The demand for instruments that measure organic chemicals quickly and accurately has increased dramatically in recent years. Industries such as biotech including biopharma and biofuels, oil and gas waste water treatment, food and beverage production, and environmental remediation all require precise measurements of organic chemicals in water and aqueous solutions. To meet that need, OptiEnz Sensors has developed a simple, low-cost system that produces immediate and accurate results.
Traditional Sampling Methods
Today, identifying organic chemicals in water requires trained personnel to collect physical samples, perform chemical pretreatment, document the chain of custody, and process the sample through a chromatograph to produce a single measurement. In many cases samples are shipped to external laboratories for analysis, with results returned days or weeks later—making it impossible to implement real-time process monitoring. Chromatography yields accurate results, however it is a complex, time-intensive effort that requires expensive equipment and highly skilled labor. OptiEnz provides real-time results with the accuracy of laboratory equipment.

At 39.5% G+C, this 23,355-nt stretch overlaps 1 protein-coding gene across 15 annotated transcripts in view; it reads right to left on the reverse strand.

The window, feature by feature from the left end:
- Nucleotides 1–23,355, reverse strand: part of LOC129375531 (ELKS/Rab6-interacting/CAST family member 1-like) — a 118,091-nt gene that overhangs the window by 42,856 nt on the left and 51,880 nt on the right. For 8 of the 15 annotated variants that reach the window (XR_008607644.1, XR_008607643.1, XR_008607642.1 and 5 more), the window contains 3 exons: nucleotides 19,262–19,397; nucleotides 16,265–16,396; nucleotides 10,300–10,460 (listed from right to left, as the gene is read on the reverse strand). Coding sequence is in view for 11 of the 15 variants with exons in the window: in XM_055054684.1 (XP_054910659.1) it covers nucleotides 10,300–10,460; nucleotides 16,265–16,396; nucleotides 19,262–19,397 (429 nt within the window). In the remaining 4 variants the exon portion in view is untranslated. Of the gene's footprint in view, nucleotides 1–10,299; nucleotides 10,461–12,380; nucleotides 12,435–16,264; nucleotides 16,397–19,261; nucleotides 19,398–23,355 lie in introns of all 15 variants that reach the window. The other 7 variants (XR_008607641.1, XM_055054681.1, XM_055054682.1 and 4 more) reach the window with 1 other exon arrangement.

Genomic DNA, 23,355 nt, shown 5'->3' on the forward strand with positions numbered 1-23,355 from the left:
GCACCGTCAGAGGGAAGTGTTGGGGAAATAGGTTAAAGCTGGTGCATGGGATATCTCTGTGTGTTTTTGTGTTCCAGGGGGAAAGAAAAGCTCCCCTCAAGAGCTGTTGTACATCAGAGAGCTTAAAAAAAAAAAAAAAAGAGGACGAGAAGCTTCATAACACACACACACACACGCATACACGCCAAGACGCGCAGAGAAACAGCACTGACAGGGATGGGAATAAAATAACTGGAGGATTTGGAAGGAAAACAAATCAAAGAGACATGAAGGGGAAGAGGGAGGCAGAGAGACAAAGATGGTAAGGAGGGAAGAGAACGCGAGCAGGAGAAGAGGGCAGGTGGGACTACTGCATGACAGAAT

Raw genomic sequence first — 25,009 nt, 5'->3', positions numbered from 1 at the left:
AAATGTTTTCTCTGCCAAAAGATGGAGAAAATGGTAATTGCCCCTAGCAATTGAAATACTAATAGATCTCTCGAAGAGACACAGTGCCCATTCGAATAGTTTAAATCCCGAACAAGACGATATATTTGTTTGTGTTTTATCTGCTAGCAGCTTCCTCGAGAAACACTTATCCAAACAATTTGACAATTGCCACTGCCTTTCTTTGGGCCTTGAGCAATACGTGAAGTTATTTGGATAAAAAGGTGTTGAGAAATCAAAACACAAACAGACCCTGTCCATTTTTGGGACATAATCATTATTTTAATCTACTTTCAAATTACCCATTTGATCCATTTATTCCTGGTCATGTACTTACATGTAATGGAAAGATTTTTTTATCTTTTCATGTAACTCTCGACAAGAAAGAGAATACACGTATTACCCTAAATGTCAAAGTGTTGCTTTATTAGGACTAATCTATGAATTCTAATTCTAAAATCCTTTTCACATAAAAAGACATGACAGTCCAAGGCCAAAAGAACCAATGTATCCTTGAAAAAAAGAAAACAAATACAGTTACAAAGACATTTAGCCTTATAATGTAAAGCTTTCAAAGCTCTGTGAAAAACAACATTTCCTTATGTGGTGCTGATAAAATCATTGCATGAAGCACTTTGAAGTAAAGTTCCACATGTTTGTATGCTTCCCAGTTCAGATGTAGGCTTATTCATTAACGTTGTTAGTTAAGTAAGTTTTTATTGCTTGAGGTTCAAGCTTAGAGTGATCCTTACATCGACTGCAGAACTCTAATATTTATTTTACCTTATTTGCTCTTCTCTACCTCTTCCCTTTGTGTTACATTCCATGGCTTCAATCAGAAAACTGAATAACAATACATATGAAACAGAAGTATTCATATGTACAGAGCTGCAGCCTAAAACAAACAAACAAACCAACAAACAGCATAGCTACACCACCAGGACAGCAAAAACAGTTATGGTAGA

Technology that Sets Us Apart
OptiEnz provides continuous, in-place measurements without requiring sample pretreatment. The biosensors consist of a small optical transceiver connected to consumable sensor tips via a fiber optic cable. Bioengineered enzymes and a fluorescent chemical (fluorophore) are placed on the tip of an optical fiber. As these enzymes react with different organic chemicals in the water, a chemical reaction occurs on the tip of the sensor, changing the characteristics of the light emitted by the fluorophore. These changes are detected by the optical transceiver, where the data readings are then converted to direct, quantitative measurements of chemical concentrations.
OptiEnz has a variety of sensor tips designed to measure a wide range of specific organic chemicals, including alcohols, sugars, hydrocarbons, and solvents. To measure different chemicals, you simply change the sensor tip. Because the sensor tips are placed directly in the water — in a pipe, tank, vessel, or a bioreactor — the measurements are taken from precisely where the water needs to be sampled — at the source.